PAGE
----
To follow along with the lyric, it wasn't the 4th of July, but their were still some fireworks this past Saturday morning. Verbally at least. The fracas happened at a harmless Girl Scout jamboree, filled with learning, bonding, and serious overcharging.
My daughter, Megan, is a Brownie Girl Scout. Saturday, she participated in a jamboree with the other girls in her troop at a day-long festival in Bolingbrook.
Girl Scouts from around the area, at various levels, were to participate in various events -- "try-its" -- to further their progression in, um, Girl Scouting.
Am I using the right terminology? I'd sit here and say how bad I feel not knowing the proper phrasing for all things Girl Scouts, but considering I was one of the only dads in attendance at Saturday's jamboree, I don't feel so bad.
I was there because my wife stayed at home with our newborn, Sarah. Considering this event was to last from 8:00am until 5:30pm, and that Sarah is just three weeks old and needs to be fed and changed every other minute (or so it seems), it was pretty obvious that I'd be the one tagging along with Megan.
I've been to several troop functions, get along well with the other kids and moms, and was looking forward to this event as a chance to spend the day with Megan, watching her work her way through many new elements of, um, Girl Scouting.
The weather was spectacular, and we arrived a few minutes early as the girls were to check-in, and meet up with their troop. Opening ceremonies weren't until 9:00am, and the actual jamboree wasn't scheduled to start until 9:30am. So, after Megan and the rest of her troop checked in by 8:10, we found ourselves spending over an hour trying to keep a group of seven 6-year olds entertained, as I feverishly looked around for a coffee/donut vendor. No such luck.
After the opening ceremonies, which consisted of introductions of councilmen, trustees, and other city officials (hard to imagine a more snooze-inducing 10 minutes for a group of preteen girls), we made our way back to the "try-it" area for a day long jamboree. Or so I thought.
After the girls made their way to their appropriate station for the first set of activities, all of us moms in Megan's troop stood nearby to watch, and lend any needed assistance. Then things turned sour.
About 15 minutes into the day's first task, one of the Girl Scout leaders came around by us moms and told us that in order for us to stick around, we'd need to "register" like everyone else had done. Ok, we thought, no big deal right? Wrong. The "registration" would cost each of us $20. Yep, they wanted to charge each of us $20 just to stand off to the side and watch our kids learn.
Whoa, Nellie. What exactly are we paying $20 for, anyway? We had already paid a fee for our daughters to participate in the jamboree. This covered lunch, etc. But apparently, us parents had to pay an additional $20 just to be on the grounds with our kids.
Megan's troop leader started to voice her displeasure, and started asking the million dollar, or $20 dollar question I guess, "what exactly are we paying $20 for?" The Girl Scout leader had no specific answer. She went on some ramble about insurance, and covering themselves in case of blah blah blah.
Our response was, "okay, fine. Surely it doesn't cost $20 just for insurance, so tell us what the insurance costs, and we'll pay that." That was turned down.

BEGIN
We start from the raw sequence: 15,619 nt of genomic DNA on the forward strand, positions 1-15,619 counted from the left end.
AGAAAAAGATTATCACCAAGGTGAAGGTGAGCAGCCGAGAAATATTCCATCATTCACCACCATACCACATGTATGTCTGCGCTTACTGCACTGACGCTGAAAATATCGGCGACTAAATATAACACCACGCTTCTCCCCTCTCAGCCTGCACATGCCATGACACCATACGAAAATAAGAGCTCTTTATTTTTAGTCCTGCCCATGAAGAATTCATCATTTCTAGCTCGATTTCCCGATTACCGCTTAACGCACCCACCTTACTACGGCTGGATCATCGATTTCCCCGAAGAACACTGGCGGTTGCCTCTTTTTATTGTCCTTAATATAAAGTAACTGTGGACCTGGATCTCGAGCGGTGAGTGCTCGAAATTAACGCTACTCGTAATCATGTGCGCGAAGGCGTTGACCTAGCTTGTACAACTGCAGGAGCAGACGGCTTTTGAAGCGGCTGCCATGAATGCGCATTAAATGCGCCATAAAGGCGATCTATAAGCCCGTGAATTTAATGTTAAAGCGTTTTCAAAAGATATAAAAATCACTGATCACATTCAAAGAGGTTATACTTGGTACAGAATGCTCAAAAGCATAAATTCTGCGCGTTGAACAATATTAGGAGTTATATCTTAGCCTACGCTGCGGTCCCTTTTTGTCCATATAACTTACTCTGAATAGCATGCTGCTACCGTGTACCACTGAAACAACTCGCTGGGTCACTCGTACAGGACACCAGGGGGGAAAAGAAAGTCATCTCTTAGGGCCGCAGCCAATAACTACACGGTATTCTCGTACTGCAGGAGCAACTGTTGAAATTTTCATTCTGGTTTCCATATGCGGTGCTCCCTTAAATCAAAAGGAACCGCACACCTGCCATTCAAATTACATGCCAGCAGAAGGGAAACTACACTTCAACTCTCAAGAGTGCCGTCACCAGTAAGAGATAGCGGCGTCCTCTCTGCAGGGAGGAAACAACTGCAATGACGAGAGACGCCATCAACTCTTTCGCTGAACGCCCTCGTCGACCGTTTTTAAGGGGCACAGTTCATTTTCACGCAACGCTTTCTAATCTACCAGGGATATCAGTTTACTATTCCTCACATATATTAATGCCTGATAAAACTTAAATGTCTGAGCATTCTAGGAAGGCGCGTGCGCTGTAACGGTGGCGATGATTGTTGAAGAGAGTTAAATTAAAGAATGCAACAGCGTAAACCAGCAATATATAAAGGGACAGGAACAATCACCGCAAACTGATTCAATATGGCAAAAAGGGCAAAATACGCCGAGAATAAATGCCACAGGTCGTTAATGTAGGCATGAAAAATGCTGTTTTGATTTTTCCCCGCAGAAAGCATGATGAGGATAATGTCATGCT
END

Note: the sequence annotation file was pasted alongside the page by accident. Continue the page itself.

After a few minutes of this taffy pull, I chimed in.
"So, basically, you're charging me $20 to stand off to the side and watch my daughter participate in this jamboree? What does the $20 go towards? We're not going to eat your lunch, or your dinner, we just want to watch our kids."
The lady in red, official NBJ red t-shirt that is, mentioned to me that they had set up many different adult activities that we could participate in if we wanted.
I said, "I don't want to participate in any of that. I'm here for my daughter, I took a day off of work to spend time with my daughter, watching her get better at, um, Girl Scouting, and you're fooling yourself to think that I'm going to pay you $20 for the right to stand behind my girl and cheer her on."
She came back with some typical "I'm just following Girl Scout guidelines..." mumbo-jumbo, and after three or four pleas, we gave up.
So, either we had to pay $20, or we had to stay in the parking lot. Sorry lady, I work in small market radio, I'm not forking over twenty of my hard-earned dollars for "registration", or to "make a profit" as I like to call it.
Look, if you need extra money to cover expenses, then just say so. Don't mask it as some official "registraion" baloney. Doesn't seem very, um Girl Scouting-like does it?
I spent an hour or so in the parking lot, rearranging the items in my trunk several times, then when Megan returned from a hike she was participating in, I told her I would be leaving for the rest of the day, and that I'd pick her up when she was done at 5:30pm. She was fine with that, confused at first, but she understood.
I went home, watched the White Sox win, did some yardwork, changed a few diapers, watched Sarah so my wife could get out of the house for an hour or two, and when the time came, we all went to pick up Megan.
Megan had a blast, which was the most imprtant thing, of course. And having been gone from the event for a few hours made Megan's, "Daddy!", followed by a sprint-into a bearhug-from 50-feet away a great moment for me. So, maybe it was a blessing in disguise that I ended up not staying.
And, at least the whole $20 registration fiasco provided me with a blog topic.
I mean, really. $20, just to be able to sit under a nearby tree and watch my daughter get better at, um, Girl Scouting?
I don't even think that $20 would have earned me a box of Girl Scout cookies.